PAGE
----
PHILHELLENISM

Three US archaeologists honored by Greek president

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What are modern-day philhellenes made of? Are they guided by the same values, are they devoted to Greece as that older generation of philhellenes who stood by the Greeks under difficult circumstances?

The new generation of philhellenes certainly differ in at least one way, which is welcome: They have an affection for our ancient as well as contemporary self, acknowledging the fact that the country that has a rich past and a dynamic future. Just like the three great archaeologists who were recently honored by President Katerina Sakellaropoulou in light of Philhellenism and International Solidarity Day, officially celebrated on April 19, the date that Lord Byron died in Messolonghi in 1824.

The Commander of the Order of the Phoenix medals were awarded to three distinguished American archaeologists: husband-and-wife team Dr Jack L. Davis and Dr Sharon R. Stocker of Cincinnati University, and director emeritus of the excavation at Ancient Corinth run by the American School of Classical Studies in Athens, Charles K. Williams.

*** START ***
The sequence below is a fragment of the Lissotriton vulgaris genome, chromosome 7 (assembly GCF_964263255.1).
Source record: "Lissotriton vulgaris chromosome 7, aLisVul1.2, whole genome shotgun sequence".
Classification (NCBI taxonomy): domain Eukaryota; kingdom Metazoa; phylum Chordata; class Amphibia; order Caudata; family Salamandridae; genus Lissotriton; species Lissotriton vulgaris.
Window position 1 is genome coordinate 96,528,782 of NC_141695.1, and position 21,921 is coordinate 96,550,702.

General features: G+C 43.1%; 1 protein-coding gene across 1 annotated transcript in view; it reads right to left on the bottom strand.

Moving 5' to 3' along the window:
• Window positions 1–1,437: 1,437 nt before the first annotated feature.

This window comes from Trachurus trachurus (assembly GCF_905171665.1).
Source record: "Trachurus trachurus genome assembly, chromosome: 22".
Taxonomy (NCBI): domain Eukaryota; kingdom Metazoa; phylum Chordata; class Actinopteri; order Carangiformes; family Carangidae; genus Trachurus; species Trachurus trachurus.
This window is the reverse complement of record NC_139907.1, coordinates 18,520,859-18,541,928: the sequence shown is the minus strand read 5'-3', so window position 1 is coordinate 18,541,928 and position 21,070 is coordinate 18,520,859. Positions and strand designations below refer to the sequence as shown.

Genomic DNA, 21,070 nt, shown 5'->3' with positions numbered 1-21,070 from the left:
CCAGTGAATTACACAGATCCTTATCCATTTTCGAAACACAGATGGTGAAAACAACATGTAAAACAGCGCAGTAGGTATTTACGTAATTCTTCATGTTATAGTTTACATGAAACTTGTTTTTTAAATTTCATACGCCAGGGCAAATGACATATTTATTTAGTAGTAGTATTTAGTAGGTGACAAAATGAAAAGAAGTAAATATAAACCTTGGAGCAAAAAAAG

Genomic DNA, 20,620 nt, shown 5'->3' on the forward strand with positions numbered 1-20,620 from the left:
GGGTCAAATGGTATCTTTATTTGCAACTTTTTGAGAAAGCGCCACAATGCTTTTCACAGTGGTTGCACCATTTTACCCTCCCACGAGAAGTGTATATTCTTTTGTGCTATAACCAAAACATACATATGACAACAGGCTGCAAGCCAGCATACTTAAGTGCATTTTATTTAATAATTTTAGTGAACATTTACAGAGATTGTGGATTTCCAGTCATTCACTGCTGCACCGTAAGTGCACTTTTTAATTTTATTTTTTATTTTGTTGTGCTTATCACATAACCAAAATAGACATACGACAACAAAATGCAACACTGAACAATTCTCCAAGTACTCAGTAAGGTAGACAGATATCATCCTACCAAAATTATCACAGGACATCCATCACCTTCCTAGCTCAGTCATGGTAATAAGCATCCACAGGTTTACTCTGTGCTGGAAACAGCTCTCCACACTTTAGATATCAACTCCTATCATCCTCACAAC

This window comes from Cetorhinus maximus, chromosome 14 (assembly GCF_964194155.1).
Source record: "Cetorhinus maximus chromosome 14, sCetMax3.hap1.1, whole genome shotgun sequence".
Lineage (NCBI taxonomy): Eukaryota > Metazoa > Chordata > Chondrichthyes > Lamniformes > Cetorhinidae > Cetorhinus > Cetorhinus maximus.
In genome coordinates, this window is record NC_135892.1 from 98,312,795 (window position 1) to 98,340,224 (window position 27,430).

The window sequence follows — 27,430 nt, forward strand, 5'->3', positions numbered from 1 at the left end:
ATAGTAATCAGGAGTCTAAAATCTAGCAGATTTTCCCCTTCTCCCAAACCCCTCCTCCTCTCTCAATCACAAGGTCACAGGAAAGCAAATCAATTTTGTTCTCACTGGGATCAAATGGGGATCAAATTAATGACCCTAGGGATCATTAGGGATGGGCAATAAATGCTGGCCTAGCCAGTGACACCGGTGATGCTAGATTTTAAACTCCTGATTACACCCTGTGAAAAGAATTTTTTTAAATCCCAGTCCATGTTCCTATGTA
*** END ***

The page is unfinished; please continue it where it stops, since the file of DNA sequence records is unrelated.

In her comments, Sakellaropoulou said that the three archaeologists “not only contributed their knowledge, their passion and ruthless diligence to the case of archaeology. For them, the excavation adventure fulfilled the need of modern man to come into almost physical contact with the ancient Greek ideal and its aesthetic values. And along the way, working in a country where the traces of antiquity surface at every step, they came to love the place and its people.”

Davis and Stocker unearthed the Griffin Warrior Tomb during their 2015 dig at Nestor’s Palace in the area of Ancient Pylos and helped change the manner in which experts had until then understood Mycenaean and Minoan civilizations. Their dig brought to light one of the most important discoveries of the past 65 years, and a reward for them both in the scientific sense and emotionally, for their deep love of Greece. The sum of their excavations and their archaeological investigation in Nemea, Messene and on the island of Kea (Tzia), as well as their knowledge of the pre-history of the Aegean islands, resembles a precious contribution to Greek archaeology and the promotion of Greek culture around the globe.

Charles K. Williams, meanwhile, has spent a good 31 years digging in Greece. He is not only known for his outstanding work at Ancient Corinth. His philhellenism is reflected in his love for Greek customs, the people and rural life, as well as in his extended charity work, said Sakellaropoulou, who also laid a wreath at the Tomb of the Unknown Soldier outside Parliament to mark the day.

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